At Roseland Elementary School in Santa Rosa, all but one of the 118 kids who entered kindergarten in 2009 were fully immunized, according to the latest state records.

With an "up-to-date" immunization rate of 99 percent, the school shows the benefit of an on-site children's clinic that has been aggressively giving children the Tdap pertussis booster, meningococcal vaccine and varicella HPV vaccine, as well as the annual flu vaccine.

"We've been very proactive," said Meredith Kieschnick, medical director of both the Roseland Children's Health Center and the Elsie Allen Health Center.

"We don't just want to vaccinate kids, we want them to come in for their &‘well teen exam' and get some health promotion around all their vaccines," she said.

Kieschnick, the lead pediatrician for Santa Rosa Community Health Centers, which operates the two clinics, said that half the patients at Roseland Children's Health Center, about 1,300 kids, will be affected by a new law that requires all students entering grades seven to 12 to be vaccinated with the Tdap booster for pertussis, or whooping cough.

Of these young patients, 89 percent already have received the Tdap vaccine, she said. Elsewhere in Sonoma County, immunization rates are far lower.

In 2009, 324 of the 6,109 Sonoma County kindergartners had a "personal-belief exemption" from at least one vaccine. The resulting percentage of exempted kindergartners was 5.3 percent, more than twice the state's overall 2.03 percent.

The percentage of fully immunized students entering kindergarten classes in Sonoma County has steadily declined from 92 percent in 2002 to 88 percent last year, according to state records.

The best way to prevent pertussis among infants, children, teens and adults is to get vaccinated, according to the federal Centers for Disease Control and Prevention. While pertussis in children and adults can often be mild, it is this group that usually spreads it to infants, who are at high risk of complications.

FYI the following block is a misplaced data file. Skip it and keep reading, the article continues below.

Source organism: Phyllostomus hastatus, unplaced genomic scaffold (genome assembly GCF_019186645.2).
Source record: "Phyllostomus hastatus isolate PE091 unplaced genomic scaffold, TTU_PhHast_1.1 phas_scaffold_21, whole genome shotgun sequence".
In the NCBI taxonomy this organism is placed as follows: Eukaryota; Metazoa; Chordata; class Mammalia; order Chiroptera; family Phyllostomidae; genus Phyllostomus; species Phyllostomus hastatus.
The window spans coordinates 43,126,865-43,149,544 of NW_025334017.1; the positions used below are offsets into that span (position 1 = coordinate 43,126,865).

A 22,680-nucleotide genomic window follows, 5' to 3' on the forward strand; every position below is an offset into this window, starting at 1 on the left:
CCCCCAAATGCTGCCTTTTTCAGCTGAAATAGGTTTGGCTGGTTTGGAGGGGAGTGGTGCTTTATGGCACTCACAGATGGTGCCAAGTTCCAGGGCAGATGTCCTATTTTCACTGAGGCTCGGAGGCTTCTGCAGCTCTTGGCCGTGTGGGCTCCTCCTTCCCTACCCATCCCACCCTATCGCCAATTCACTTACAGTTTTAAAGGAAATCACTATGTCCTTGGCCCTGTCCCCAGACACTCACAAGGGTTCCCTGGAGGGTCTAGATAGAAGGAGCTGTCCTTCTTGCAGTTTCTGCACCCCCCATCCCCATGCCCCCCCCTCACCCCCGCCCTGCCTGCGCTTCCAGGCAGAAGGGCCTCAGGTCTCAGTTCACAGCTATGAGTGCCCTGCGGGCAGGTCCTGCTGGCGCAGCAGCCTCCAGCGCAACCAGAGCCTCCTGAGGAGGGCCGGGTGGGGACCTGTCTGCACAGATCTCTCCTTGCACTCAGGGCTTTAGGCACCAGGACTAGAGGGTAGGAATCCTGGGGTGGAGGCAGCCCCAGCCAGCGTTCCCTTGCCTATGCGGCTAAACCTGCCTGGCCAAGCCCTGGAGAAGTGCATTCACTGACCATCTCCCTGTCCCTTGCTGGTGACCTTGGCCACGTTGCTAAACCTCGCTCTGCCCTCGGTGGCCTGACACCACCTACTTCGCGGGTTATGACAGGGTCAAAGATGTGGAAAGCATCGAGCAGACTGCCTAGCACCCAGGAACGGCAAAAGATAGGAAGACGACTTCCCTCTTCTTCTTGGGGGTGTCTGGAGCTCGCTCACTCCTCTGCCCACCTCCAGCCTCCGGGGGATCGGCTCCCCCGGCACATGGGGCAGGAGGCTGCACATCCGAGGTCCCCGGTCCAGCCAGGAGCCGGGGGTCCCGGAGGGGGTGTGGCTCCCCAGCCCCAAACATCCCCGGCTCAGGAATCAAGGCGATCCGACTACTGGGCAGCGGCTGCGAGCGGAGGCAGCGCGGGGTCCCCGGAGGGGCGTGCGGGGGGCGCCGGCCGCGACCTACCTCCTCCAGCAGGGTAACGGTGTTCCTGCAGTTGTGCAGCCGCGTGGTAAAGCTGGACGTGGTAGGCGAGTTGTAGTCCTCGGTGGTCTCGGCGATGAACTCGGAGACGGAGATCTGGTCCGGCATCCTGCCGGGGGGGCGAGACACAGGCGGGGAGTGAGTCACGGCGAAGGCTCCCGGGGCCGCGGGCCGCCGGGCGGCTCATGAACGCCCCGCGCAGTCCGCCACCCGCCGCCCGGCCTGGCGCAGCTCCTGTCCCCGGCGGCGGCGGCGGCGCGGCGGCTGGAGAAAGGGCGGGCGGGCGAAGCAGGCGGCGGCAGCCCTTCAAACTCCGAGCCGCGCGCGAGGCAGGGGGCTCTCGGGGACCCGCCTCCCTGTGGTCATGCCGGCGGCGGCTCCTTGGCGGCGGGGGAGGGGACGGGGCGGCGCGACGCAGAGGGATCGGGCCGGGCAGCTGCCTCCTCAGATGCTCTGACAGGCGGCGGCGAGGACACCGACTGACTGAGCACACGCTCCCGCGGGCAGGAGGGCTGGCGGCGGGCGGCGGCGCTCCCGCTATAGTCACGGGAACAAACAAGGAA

Six of the nine Sonoma County school districts in which the percentage of fully immunized kindergartners is less than 80percent are in the west county. Two of these districts, Sebastopol Union Elementary and Twin Hills Union Elementary, were at 60 percent, a state Department of Public Health analysis said.

At Sebastopol Independent Charter School, a K-8 school of about 250 students, only five of the 42 children who entered kindergarten in 2009 were up-to-date with their full schedule of vaccines. All 37 students had a personal-belief exemption on file at the school.

Susan Olson, executive director of Sebastopol Independent Charter School, said the full-immunization rate does not fairly reflect the number of students who are "partially immunized" and that some parents tend to choose which vaccines they want for their children.

"Many, for example, do not choose to do the chicken pox vaccine even though it's required," Olson said.

She said she recently received notice from the state about the new Tdap requirement, which would affect 55 students going into the school's seventh and eighth grades in the fall.

"What we'll do is what every other school will do and send notices to our families," she said. "We don't get involved in telling parents what to do with their child."

Olson said her job as an educator "is to ensure that we as a school and as a community are following the law,"

She said that regardless of the number of parents who decided to obtain an exemption, it's going to be a lot of work informing parents and getting immunization records and waivers up to date.

Notifications to parents will be sent out in the spring "so they have time to make an appointment and get it taken care of."

Dr. David Smith, a pediatrician with Annadel Medical Group, said he didn't think the task of vaccinating thousands of preteens and teens would be overwhelming.

"Logistically, it should be easy to do," Smith said, adding that the most recent pertussis outbreak has been in the news for a year and a half.